An analog-sensitive PARP (asPARP) approach targeting the adenine moiety of NAD+

Our previous studies indicated that the adenine moiety of NAD+ is a useful target for chemical modification to alter the catalytic activity and chemistry of PARP family members (7). In this regard, we developed an adenine-focused, NAD+ analog–sensitive approach for PARPs that preserves their poly(ADP-ribosyl) transferase activity (Fig. 1A and fig. S1A) and is capable of identifying the specific targets of individual PARP family members. Analog sensitivity is achieved by mutation of a large “gatekeeper” amino acid in the active site of a protein to a smaller residue, creating a pocket that fits a bulky R group on an engineered substrate, whereas interaction of the bulky R group with the wild-type (WT) enzyme would have been sterically blocked (8). We initially focused on PARP-1, an abundant and ubiquitously expressed PARP protein in metazoans. To identify a gatekeeper residue in PARP-1, we changed 10 large residues buried within the active site and facing the adenine ring of NAD+ to glycine or alanine on the basis of a molecular model (Fig. 1A and figs. S1B and S2). We selected the eight position of the adenine ring of NAD+ as the site for R group addition because its modification precludes ADP-ribosylation with WT PARP-1 (wtPARP-1) or other PARPs (7), a feature critical to the analog-sensitive approach. We then synthesized a library of 11 NAD+ analogs, each with a different R group at position eight, from 8-methylamino-NAD+ to 8-benzylamino-NAD+ (Fig. 1B). In a screen of the 20 PARP-1 mutants versus the 11 NAD+ analogs, we identified two different gatekeeper residues, L877 and I895 (9), whose mutation to alanine results in analog-sensitive activity in a PARP-1 automodification assay (Fig. 1C and figs. S1C and S3). Critically, both of these residues are buried within the active site of the enzyme; thus, their mutation is unlikely to affect protein-protein interactions that might influence substrate selectivity. Although L877 and I895 are separated by 18 amino acids in the PARP-1 linear sequence, they are adjacent to one another and proximal to the eight position of the adenine ring in three-dimensional (3D) space (Fig. 1D). These results support our molecular model of PARP-1 interactions with NAD+ (figs. S1B and S2), as well as the structural basis for our asPARP approach.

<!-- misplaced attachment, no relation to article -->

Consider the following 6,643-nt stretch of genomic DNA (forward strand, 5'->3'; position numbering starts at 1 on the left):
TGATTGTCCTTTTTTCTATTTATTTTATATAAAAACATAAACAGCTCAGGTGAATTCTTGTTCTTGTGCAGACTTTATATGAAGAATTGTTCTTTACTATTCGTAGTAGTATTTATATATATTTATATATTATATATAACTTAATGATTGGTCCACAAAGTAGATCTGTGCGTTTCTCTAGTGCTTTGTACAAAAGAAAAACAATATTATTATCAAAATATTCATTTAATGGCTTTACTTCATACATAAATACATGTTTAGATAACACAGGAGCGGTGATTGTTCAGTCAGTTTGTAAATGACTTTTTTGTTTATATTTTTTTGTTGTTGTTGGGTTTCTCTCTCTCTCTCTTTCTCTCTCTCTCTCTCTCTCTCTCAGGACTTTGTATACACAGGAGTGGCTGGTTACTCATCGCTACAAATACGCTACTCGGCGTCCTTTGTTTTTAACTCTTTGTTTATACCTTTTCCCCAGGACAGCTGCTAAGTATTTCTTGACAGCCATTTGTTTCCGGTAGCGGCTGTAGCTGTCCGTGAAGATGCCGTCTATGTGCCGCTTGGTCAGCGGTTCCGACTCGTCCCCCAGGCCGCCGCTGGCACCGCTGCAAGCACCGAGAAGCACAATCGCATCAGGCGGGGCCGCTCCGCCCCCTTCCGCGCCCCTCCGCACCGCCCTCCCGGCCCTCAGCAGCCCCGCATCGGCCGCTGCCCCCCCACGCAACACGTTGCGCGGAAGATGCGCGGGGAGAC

Fig. 1 Structure-based engineering of an asPARP-1 mutant.

(A) (Left) Schematic illustrating NAD+ analog sensitivity in PARP proteins. R, unnatural chemical moieties added to NAD+. (Right) Residues in PARP-1 selected for mutation to glycine or alanine for discovery of gatekeeper residues. (B) Chemical structures of the 11 NAD+ analogs used for screening for asPARP-1. (C) Western blot (WB) for ADP-ribose from automodification reactions containing PARP-1 or PARP-1 mutants (L877A and I895A) and NAD+ or NAD+ analogs. M.W., molecular weight. (D) Depiction of the spatial relationship between position eight of the adenine ring in NAD+ and the gatekeeper residues.